7. Chapter Test
  10. 9 Metric Measurement
    1. Introduction
    2. 9.1 The Metric System
    3. 9.2 Measuring Area
    4. 9.3 Measuring Volume
    5. 9.4 Measuring Weight
    6. 9.5 Measuring Temperature
    7. Chapter Summary
      1. Key Terms
      2. Key Concepts
      3. Videos
      4. Formula Review
      5. Projects
      6. Chapter Review
      7. Chapter Test
  11. 10 Geometry
    1. Introduction
    2. 10.1 Points, Lines, and Planes
    3. 10.2 Angles
    4. 10.3 Triangles
    5. 10.4 Polygons, Perimeter, and Circumference
    6. 10.5 Tessellations
    7. 10.6 Area
    8. 10.7 Volume and Surface Area
    9. 10.8 Right Triangle Trigonometry
    10. Chapter Summary
      1. Key Terms
      2. Key Concepts
      3. Videos
      4. Formula Review
      5. Projects
      6. Chapter Review
      7. Chapter Test
  12. 11 Voting and Apportionment
    1. Introduction
    2. 11.1 Voting Methods
    3. 11.2 Fairness in Voting Methods
    4. 11.3 Standard Divisors, Standard Quotas, and the Apportionment Problem
    5. 11.4 Apportionment Methods
    6. 11.5 Fairness in Apportionment Methods
    7. Chapter Summary
      1. Key Terms
      2. Key Concepts
      3. Videos
      4. Formula Review
      5. Projects
      6. Chapter Review
      7. Chapter Test
  13. 12 Graph Theory
    1. Introduction
    2. 12.1 Graph Basics
    3. 12.2 Graph Structures
    4. 12.3 Comparing Graphs
    5. 12.4 Navigating Graphs
    6. 12.5 Euler Circuits
    7. 12.6 Euler Trails
    8. 12.7 Hamilton Cycles
    9. 12.8 Hamilton Paths
    10. 12.9 Traveling Salesperson Problem
    11. 12.10 Trees
    12. Chapter Summary
      1. Key Terms
      2. Key Concepts
      3. Videos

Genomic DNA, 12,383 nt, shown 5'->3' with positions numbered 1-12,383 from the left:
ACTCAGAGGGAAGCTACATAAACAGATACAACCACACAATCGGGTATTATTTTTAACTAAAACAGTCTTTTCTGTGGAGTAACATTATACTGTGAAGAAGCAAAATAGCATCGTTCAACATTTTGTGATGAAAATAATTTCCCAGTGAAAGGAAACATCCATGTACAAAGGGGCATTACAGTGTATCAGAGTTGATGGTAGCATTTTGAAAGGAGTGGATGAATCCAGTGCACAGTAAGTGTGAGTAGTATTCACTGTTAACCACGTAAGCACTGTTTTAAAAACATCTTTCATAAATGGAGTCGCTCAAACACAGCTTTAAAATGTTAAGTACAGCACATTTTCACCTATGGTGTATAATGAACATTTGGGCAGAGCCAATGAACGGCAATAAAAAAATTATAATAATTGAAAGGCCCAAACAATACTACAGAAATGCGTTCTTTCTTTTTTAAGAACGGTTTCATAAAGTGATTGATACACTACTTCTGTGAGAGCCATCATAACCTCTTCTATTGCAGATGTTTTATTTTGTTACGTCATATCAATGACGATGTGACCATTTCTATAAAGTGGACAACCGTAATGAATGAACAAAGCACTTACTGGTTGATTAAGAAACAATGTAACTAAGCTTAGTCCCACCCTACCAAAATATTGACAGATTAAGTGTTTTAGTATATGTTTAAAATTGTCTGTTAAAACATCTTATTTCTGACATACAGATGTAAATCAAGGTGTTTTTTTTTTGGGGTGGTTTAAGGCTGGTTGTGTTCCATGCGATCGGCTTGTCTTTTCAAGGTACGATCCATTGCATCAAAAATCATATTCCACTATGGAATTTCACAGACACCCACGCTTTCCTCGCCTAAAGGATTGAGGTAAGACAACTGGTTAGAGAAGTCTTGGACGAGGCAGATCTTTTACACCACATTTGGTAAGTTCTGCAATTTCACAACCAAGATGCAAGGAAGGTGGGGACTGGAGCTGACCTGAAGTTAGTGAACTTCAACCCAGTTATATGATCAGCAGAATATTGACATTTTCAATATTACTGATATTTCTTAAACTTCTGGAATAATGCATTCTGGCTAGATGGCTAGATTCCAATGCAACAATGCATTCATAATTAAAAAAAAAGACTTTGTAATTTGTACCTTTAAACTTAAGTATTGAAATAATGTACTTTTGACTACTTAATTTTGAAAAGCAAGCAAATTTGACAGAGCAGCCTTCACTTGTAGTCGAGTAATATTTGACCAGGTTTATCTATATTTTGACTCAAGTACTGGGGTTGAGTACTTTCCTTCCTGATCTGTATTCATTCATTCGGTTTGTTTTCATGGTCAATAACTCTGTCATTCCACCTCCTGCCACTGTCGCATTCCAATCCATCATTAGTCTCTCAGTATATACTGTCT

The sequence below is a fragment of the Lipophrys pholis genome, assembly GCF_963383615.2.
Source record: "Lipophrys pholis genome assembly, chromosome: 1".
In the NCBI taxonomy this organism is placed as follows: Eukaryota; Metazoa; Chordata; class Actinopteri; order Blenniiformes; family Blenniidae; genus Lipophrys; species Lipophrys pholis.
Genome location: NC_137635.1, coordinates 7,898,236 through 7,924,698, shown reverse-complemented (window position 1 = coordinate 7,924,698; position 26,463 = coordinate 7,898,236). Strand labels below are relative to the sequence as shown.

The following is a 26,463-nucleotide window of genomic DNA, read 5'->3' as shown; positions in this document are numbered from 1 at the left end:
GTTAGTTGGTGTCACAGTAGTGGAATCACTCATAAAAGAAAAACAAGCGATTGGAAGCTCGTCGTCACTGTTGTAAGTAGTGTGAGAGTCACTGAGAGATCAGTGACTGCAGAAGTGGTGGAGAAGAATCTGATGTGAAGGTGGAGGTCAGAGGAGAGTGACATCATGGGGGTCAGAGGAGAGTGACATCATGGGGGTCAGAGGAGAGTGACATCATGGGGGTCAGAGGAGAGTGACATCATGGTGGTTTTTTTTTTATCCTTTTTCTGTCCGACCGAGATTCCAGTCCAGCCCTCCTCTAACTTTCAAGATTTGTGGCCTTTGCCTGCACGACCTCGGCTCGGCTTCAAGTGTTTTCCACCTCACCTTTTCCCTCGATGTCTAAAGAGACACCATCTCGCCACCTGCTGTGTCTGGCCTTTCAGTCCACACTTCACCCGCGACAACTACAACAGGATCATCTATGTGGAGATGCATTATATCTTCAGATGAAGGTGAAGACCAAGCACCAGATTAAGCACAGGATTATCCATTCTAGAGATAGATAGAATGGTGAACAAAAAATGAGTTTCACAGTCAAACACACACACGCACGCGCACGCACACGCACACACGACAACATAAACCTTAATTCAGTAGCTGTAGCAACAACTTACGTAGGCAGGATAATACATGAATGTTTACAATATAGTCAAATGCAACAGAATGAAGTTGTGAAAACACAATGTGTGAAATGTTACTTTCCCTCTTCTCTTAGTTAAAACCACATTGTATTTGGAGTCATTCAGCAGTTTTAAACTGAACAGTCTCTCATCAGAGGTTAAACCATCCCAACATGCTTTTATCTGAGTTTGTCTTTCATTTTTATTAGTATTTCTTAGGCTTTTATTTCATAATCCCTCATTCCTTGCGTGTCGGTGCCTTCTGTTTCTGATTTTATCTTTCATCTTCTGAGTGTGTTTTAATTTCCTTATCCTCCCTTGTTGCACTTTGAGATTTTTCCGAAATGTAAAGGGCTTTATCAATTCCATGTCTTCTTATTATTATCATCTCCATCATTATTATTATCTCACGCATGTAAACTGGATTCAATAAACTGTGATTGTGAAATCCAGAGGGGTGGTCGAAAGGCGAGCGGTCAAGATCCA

4. Formula Review
      5. Projects
      6. Chapter Review
      7. Chapter Test
  14. 13 Math and...
    1. Introduction
    2. 13.1 Math and Art
    3. 13.2 Math and the Environment
    4. 13.3 Math and Medicine
    5. 13.4 Math and Music
    6. 13.5 Math and Sports
    7. Chapter Summary
      1. Key Terms
      2. Key Concepts
      3. Formula Review
      4. Projects
      5. Chapter Review
      6. Chapter Test
  15. A | Co-Req Appendix: Integer Powers of 10
  16. Answer Key
    1. Chapter 1
    2. Chapter 2
    3. Chapter 3
    4. Chapter 4
    5. Chapter 5
    6. Chapter 6
    7. Chapter 7
    8. Chapter 8
    9. Chapter 9
    10. Chapter 10
    11. Chapter 11
    12. Chapter 12
    13. Chapter 13
  17. Index
A map of the United States shows the Pony Express mail route. The route began in St. Joseph, Missouri and traveled through Fort Kearney, Nebraska; Julesburg, Colorado; Fort Laramie, Wyoming; Fort Bridger, Wyoming; Salt Lake City, Utah; Fort Ruby, Nevada; Carson City, Nevada; and San Francisco, California.
Figure 12.149 The Pony Express mail route spanned from California to Missouri. (credit: “Map of Pony Express” by Nathan Hughes Hamiltonh/Flickr, CC BY 2.0)

Learning Objectives

After completing this section, you should be able to:

  1. Describe and identify Euler trails.
  2. Solve applications using Euler trails theorem.
  3. Identify bridges in a graph.
  4. Apply Fleury’s algorithm.
  5. Evaluate Euler trails in real-world applications.

We used Euler circuits to help us solve problems in which we needed a route that started and ended at the same place. In many applications, it is not necessary for the route to end where it began. In other words, we may not be looking at circuits, but trails, like the old Pony Express trail that led from Sacramento, California in the west to St. Joseph, Missouri in the east, never backtracking.

Euler Trails

If we need a trail that visits every edge in a graph, this would be called an Euler trail. Since trails are walks that do not repeat edges, an Euler trail visits every edge exactly once.

Example 12.29

Recognizing Euler Trails

Use Figure 12.150 to determine if each series of vertices represents a trail, an Euler trail, both, or neither. Explain your reasoning.

Graph H has 7 vertices labeled a to g. The edges connect a b, a d, b e, e d, d c, c f, f g, d g, and g e.
Figure 12.150 Graph H
  1. abegfcde
  2. abegfcdebadg
  3. gdabedcfge

Your Turn 12.29

Use the figure to determine if each sequence of vertices represents an Euler trail or not. If not, explain why.
Graph I has 8 vertices labeled a to h. The edges connect a b, b f, a d, f e, e d, d c, c g, g h, and e h.
Figure 12.151 Graph I
1.
efbadcghed
2.
dabfehgc
3.
dabefbedcghe

The Five Rooms Puzzle